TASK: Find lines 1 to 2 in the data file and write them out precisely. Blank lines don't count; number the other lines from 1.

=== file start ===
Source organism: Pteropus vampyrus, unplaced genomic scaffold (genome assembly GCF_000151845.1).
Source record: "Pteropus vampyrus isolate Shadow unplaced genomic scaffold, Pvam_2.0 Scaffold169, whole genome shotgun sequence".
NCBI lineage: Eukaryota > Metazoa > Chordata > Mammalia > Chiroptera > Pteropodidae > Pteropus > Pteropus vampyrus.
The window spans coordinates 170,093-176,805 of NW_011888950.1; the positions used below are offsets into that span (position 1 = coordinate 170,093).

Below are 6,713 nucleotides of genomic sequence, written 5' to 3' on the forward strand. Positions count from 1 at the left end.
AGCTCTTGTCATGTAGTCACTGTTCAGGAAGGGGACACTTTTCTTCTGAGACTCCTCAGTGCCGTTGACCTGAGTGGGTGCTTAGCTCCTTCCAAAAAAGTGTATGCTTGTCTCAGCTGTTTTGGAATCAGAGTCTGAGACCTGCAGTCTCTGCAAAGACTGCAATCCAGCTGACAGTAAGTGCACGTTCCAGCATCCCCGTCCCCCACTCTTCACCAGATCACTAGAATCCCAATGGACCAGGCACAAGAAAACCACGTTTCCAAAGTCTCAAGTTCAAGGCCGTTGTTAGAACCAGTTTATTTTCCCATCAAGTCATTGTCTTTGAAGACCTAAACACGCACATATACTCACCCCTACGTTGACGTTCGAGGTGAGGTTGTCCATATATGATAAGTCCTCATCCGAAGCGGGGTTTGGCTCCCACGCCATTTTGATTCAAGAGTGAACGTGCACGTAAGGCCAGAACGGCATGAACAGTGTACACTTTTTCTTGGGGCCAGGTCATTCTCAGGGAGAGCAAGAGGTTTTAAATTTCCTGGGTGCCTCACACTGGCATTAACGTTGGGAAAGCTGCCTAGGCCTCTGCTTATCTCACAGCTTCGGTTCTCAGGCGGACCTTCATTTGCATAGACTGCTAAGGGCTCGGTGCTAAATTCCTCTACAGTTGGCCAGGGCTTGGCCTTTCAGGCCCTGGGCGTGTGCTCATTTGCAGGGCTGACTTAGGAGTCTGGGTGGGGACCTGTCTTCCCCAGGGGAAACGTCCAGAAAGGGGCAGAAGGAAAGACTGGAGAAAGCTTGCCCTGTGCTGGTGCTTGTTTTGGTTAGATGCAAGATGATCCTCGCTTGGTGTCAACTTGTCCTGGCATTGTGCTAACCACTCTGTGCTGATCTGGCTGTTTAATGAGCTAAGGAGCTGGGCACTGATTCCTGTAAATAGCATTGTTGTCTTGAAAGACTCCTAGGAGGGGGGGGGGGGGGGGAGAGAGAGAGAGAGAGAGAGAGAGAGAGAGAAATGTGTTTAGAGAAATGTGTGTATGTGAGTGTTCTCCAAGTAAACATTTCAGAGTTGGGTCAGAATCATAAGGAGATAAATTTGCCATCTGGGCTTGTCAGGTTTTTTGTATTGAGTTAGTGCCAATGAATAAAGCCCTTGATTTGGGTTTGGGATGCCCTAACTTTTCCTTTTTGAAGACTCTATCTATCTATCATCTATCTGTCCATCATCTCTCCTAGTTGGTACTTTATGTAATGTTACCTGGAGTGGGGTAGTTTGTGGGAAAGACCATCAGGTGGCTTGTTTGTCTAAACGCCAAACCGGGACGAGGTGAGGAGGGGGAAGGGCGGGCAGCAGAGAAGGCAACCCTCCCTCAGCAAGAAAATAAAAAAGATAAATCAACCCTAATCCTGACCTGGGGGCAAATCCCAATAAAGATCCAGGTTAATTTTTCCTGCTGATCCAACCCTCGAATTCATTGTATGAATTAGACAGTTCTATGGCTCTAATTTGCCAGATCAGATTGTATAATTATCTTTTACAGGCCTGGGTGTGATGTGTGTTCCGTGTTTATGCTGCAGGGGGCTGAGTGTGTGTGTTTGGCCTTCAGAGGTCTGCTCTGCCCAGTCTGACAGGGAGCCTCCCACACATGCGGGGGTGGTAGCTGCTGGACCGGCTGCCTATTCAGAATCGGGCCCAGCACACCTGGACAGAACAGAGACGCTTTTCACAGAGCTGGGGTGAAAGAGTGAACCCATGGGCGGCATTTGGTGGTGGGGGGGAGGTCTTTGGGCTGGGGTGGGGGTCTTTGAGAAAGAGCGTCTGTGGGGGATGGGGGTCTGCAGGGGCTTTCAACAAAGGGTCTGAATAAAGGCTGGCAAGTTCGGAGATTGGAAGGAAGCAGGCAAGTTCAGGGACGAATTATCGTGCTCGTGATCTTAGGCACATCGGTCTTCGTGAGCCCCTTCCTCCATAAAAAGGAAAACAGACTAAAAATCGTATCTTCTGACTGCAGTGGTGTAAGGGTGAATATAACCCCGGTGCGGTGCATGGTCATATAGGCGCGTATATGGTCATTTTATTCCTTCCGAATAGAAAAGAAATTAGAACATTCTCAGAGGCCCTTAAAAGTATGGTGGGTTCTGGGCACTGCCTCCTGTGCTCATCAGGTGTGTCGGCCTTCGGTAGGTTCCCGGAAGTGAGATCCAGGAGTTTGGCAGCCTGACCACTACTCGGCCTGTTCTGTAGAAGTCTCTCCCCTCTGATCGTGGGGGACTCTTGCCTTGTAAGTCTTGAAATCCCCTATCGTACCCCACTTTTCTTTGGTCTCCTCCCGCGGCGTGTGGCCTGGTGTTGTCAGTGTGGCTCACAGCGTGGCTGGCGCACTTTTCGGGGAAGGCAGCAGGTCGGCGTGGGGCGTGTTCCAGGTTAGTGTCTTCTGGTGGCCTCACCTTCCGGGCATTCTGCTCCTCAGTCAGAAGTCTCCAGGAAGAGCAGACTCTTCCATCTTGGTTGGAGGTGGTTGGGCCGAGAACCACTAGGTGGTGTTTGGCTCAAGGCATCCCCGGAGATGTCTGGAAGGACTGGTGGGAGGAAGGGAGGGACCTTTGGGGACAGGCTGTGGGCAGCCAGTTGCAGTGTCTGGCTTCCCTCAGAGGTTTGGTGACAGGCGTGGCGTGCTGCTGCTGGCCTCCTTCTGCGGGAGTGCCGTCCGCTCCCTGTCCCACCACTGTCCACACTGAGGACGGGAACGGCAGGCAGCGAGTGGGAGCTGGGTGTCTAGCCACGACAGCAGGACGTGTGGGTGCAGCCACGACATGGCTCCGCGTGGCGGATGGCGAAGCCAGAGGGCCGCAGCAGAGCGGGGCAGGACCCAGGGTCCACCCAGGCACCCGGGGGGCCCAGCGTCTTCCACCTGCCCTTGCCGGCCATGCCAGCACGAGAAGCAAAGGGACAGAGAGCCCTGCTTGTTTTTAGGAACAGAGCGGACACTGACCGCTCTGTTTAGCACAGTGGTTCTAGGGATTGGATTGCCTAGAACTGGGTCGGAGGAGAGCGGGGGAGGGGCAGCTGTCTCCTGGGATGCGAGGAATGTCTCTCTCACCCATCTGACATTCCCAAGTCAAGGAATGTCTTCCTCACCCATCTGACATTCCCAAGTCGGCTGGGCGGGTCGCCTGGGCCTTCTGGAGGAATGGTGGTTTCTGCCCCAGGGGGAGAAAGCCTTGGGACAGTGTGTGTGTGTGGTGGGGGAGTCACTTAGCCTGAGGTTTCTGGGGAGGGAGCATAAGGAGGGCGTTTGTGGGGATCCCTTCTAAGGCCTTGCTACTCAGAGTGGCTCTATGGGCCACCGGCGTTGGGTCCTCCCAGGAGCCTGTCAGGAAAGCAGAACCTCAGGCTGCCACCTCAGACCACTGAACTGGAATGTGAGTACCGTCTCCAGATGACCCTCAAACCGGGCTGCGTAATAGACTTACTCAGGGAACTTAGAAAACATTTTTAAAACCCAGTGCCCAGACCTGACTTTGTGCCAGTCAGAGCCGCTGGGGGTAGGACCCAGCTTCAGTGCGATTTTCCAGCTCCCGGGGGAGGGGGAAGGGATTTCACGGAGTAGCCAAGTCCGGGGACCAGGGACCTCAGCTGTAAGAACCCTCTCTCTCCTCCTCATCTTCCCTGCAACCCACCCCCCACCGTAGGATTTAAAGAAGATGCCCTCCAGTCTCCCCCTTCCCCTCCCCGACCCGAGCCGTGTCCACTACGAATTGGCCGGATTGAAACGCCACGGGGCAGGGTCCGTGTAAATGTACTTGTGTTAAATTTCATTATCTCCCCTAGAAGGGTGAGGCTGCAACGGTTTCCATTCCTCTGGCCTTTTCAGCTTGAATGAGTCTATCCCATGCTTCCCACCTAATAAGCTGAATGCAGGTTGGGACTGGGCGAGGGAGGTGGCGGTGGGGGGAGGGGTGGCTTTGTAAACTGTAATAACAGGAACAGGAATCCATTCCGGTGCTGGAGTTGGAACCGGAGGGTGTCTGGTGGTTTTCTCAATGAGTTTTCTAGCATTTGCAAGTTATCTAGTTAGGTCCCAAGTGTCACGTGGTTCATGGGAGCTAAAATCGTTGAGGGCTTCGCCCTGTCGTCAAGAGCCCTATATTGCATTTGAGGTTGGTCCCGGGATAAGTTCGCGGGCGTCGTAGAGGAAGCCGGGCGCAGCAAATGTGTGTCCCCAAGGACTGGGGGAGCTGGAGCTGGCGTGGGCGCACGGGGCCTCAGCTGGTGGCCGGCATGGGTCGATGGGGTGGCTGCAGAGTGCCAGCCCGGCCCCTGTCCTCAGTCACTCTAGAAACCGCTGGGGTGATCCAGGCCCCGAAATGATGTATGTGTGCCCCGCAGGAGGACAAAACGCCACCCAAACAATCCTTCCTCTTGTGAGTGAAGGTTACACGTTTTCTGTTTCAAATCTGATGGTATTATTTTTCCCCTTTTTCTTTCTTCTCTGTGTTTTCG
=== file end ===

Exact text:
Source organism: Pteropus vampyrus, unplaced genomic scaffold (genome assembly GCF_000151845.1).
Source record: "Pteropus vampyrus isolate Shadow unplaced genomic scaffold, Pvam_2.0 Scaffold169, whole genome shotgun sequence".